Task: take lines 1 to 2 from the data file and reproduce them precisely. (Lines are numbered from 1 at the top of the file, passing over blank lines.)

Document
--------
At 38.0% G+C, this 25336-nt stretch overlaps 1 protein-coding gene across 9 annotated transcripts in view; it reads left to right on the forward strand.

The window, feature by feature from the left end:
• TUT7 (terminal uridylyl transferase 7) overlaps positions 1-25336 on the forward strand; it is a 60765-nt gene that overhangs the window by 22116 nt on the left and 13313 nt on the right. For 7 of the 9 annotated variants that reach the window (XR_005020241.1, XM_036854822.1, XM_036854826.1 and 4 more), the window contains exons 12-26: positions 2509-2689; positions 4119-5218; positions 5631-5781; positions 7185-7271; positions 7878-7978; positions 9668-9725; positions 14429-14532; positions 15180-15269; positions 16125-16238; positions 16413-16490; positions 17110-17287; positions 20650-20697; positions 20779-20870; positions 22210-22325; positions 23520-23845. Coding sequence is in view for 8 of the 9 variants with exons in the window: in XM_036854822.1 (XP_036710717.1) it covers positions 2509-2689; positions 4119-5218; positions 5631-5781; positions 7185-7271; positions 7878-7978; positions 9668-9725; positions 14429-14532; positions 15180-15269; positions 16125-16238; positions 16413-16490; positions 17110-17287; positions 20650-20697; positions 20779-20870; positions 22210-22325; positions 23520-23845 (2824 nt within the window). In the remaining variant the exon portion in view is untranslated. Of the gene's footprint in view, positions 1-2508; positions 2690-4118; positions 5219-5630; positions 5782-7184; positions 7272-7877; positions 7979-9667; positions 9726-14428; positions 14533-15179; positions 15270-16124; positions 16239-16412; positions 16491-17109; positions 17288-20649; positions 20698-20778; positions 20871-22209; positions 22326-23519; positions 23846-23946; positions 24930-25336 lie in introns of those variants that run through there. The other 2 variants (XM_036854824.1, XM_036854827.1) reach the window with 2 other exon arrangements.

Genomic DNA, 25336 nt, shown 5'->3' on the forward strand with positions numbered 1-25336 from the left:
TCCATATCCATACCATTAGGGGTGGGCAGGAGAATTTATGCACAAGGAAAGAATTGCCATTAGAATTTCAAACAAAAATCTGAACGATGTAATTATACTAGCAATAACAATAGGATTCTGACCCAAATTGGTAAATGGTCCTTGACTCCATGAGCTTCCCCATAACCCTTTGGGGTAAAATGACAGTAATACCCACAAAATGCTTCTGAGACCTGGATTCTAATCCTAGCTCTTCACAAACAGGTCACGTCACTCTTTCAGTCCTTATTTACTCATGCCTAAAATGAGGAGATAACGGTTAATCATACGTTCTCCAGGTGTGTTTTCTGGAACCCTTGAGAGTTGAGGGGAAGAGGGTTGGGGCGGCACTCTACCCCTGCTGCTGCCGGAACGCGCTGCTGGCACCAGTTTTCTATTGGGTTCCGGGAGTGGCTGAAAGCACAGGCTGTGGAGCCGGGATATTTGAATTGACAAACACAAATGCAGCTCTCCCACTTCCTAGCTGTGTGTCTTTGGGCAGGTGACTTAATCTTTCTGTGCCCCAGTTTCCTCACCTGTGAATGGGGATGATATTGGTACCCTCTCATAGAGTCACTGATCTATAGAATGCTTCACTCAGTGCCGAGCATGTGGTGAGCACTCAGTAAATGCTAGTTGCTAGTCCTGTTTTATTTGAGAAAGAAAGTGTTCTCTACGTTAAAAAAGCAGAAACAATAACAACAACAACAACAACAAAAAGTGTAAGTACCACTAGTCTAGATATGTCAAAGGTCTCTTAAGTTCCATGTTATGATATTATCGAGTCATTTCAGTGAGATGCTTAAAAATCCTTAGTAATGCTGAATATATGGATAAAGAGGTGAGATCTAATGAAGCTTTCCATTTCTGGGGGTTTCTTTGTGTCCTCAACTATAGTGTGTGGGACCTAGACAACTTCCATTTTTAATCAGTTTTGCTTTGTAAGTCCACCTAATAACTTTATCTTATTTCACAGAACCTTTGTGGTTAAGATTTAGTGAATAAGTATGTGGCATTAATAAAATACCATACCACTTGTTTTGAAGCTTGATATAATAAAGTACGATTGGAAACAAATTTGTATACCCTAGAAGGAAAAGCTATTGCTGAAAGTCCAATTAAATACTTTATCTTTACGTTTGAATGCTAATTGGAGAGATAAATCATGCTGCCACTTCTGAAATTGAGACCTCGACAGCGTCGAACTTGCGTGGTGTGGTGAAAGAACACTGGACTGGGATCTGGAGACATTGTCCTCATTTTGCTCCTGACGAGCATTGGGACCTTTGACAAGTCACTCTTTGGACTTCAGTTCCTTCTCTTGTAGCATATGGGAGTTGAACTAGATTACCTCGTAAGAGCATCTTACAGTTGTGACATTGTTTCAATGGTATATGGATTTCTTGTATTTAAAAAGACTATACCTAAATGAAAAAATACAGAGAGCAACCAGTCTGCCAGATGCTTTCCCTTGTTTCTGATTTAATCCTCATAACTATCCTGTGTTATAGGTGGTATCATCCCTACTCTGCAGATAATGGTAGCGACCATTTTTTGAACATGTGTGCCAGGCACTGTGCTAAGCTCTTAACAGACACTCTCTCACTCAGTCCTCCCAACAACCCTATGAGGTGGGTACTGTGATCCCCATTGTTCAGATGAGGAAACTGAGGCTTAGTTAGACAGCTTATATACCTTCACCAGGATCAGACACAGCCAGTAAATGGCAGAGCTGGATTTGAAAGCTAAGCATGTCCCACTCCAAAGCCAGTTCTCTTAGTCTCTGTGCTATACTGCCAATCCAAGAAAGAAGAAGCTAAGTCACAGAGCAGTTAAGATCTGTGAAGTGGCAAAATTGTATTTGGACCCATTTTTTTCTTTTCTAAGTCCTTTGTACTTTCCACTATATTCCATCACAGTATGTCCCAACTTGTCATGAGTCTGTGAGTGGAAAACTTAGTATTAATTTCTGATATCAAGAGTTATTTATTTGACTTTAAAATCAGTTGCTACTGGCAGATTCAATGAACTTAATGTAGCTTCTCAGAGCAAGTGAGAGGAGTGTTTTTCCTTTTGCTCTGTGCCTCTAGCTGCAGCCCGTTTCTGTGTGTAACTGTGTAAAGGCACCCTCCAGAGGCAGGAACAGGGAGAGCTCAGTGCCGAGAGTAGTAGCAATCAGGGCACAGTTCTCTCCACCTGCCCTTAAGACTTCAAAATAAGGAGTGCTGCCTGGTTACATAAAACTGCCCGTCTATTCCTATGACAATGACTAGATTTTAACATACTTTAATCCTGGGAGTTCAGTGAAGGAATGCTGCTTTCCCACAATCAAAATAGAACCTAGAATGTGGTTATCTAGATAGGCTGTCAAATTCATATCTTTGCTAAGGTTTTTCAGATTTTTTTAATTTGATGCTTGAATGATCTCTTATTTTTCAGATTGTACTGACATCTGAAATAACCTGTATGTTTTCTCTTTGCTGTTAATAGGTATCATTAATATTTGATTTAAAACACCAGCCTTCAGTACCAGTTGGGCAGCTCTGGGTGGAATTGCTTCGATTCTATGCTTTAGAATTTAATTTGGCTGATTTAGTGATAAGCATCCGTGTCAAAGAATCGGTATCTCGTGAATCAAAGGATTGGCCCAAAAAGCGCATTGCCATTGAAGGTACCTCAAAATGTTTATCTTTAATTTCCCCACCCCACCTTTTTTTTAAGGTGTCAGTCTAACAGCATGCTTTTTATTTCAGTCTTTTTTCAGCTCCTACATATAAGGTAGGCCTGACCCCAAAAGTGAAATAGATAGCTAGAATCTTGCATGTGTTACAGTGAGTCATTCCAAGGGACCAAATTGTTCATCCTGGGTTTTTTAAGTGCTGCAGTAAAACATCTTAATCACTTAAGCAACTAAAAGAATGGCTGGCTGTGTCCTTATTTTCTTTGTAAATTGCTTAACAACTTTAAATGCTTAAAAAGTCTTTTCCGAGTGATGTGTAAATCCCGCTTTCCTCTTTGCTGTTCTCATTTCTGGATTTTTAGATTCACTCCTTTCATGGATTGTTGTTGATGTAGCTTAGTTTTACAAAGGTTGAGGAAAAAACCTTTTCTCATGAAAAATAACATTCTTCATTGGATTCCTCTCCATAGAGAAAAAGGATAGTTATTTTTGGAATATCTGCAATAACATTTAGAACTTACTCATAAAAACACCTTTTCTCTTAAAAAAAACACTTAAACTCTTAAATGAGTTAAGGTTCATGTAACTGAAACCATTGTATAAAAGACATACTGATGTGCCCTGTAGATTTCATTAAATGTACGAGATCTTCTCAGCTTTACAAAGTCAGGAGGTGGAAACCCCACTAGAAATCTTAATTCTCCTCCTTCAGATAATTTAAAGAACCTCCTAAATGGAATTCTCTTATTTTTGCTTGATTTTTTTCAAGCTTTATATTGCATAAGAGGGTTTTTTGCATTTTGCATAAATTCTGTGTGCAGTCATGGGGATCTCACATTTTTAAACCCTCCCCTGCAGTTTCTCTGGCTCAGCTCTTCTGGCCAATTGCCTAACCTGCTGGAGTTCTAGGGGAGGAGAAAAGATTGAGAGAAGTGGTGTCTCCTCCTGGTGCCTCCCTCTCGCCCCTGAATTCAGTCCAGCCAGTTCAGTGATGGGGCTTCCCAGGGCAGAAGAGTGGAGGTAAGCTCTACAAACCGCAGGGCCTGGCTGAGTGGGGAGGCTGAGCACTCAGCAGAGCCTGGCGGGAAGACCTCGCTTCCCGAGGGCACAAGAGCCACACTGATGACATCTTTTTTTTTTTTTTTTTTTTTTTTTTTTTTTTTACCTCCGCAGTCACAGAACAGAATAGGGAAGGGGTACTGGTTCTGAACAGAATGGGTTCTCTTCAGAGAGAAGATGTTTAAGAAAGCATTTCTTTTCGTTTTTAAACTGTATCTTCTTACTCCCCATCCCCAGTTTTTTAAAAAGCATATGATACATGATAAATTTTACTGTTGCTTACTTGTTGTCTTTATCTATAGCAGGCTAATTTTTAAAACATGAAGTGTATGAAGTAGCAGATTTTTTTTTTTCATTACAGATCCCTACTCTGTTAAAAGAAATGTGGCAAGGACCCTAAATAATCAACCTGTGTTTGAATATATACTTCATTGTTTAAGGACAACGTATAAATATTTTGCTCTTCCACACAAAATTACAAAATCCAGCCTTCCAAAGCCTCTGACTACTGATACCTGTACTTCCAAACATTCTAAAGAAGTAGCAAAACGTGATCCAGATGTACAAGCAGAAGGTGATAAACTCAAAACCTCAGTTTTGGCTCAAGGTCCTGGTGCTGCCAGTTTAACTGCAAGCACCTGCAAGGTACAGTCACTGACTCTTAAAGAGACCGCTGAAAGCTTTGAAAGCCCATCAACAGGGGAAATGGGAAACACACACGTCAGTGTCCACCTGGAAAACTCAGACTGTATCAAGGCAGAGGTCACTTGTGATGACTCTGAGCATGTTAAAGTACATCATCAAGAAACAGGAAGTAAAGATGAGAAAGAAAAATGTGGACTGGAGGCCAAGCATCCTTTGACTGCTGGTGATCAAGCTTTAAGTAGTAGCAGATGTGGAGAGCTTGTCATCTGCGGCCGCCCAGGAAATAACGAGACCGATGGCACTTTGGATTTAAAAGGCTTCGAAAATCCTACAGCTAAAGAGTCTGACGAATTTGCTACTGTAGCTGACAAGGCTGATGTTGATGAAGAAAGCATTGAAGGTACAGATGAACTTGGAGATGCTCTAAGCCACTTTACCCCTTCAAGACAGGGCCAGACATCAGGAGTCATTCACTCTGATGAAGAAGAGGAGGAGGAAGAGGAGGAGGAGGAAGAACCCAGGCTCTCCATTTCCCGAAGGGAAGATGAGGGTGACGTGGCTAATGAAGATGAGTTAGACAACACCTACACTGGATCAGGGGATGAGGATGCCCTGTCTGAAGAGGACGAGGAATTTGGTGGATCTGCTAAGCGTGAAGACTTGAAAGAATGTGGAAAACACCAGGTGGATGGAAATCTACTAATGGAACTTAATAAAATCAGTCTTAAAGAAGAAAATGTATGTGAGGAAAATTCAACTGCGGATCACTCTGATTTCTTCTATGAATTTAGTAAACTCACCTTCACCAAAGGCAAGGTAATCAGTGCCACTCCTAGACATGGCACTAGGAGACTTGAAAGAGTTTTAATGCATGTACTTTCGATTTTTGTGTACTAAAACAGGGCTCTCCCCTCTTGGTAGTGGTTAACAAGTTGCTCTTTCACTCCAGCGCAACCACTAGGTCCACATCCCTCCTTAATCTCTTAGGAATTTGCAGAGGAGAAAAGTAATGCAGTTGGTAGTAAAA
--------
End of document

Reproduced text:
At 38.0% G+C, this 25336-nt stretch overlaps 1 protein-coding gene across 9 annotated transcripts in view; it reads left to right on the forward strand.

The window, feature by feature from the left end: